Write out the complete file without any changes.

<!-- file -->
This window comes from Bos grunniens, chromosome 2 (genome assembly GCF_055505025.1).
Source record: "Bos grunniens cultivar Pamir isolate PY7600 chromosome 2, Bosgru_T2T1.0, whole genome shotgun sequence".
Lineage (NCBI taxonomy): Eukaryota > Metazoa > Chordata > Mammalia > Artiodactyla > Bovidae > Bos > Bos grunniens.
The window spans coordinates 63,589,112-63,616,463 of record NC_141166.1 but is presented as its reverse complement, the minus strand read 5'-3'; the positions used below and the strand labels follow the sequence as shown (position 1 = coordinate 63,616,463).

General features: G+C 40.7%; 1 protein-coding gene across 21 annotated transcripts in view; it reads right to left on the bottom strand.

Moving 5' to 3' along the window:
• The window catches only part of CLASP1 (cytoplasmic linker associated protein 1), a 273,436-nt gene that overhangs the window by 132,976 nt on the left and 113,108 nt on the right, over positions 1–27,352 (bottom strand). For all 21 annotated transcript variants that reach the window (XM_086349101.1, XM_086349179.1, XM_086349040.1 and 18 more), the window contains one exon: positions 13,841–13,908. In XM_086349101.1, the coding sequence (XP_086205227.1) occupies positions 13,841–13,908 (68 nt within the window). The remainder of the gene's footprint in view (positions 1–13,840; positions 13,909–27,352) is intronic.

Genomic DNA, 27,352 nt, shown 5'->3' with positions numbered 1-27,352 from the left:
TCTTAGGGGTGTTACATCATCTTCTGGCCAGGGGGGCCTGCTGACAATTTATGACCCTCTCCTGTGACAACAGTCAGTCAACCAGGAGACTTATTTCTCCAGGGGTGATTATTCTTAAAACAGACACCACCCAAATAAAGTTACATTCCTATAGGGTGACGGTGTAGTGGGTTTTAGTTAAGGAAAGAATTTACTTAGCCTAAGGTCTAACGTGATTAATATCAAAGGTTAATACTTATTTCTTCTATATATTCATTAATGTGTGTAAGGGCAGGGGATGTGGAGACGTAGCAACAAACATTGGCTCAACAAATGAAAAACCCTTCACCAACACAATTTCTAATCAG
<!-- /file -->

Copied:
This window comes from Bos grunniens, chromosome 2 (genome assembly GCF_055505025.1).
Source record: "Bos grunniens cultivar Pamir isolate PY7600 chromosome 2, Bosgru_T2T1.0, whole genome shotgun sequence".
Lineage (NCBI taxonomy): Eukaryota > Metazoa > Chordata > Mammalia > Artiodactyla > Bovidae > Bos > Bos grunniens.
The window spans coordinates 63,589,112-63,616,463 of record NC_141166.1 but is presented as its reverse complement, the minus strand read 5'-3'; the positions used below and the strand labels follow the sequence as shown (position 1 = coordinate 63,616,463).

General features: G+C 40.7%; 1 protein-coding gene across 21 annotated transcripts in view; it reads right to left on the bottom strand.

Moving 5' to 3' along the window:
• The window catches only part of CLASP1 (cytoplasmic linker associated protein 1), a 273,436-nt gene that overhangs the window by 132,976 nt on the left and 113,108 nt on the right, over positions 1–27,352 (bottom strand). For all 21 annotated transcript variants that reach the window (XM_086349101.1, XM_086349179.1, XM_086349040.1 and 18 more), the window contains one exon: positions 13,841–13,908. In XM_086349101.1, the coding sequence (XP_086205227.1) occupies positions 13,841–13,908 (68 nt within the window). The remainder of the gene's footprint in view (positions 1–13,840; positions 13,909–27,352) is intronic.

Genomic DNA, 27,352 nt, shown 5'->3' with positions numbered 1-27,352 from the left:
TCTTAGGGGTGTTACATCATCTTCTGGCCAGGGGGGCCTGCTGACAATTTATGACCCTCTCCTGTGACAACAGTCAGTCAACCAGGAGACTTATTTCTCCAGGGGTGATTATTCTTAAAACAGACACCACCCAAATAAAGTTACATTCCTATAGGGTGACGGTGTAGTGGGTTTTAGTTAAGGAAAGAATTTACTTAGCCTAAGGTCTAACGTGATTAATATCAAAGGTTAATACTTATTTCTTCTATATATTCATTAATGTGTGTAAGGGCAGGGGATGTGGAGACGTAGCAACAAACATTGGCTCAACAAATGAAAAACCCTTCACCAACACAATTTCTAATCAG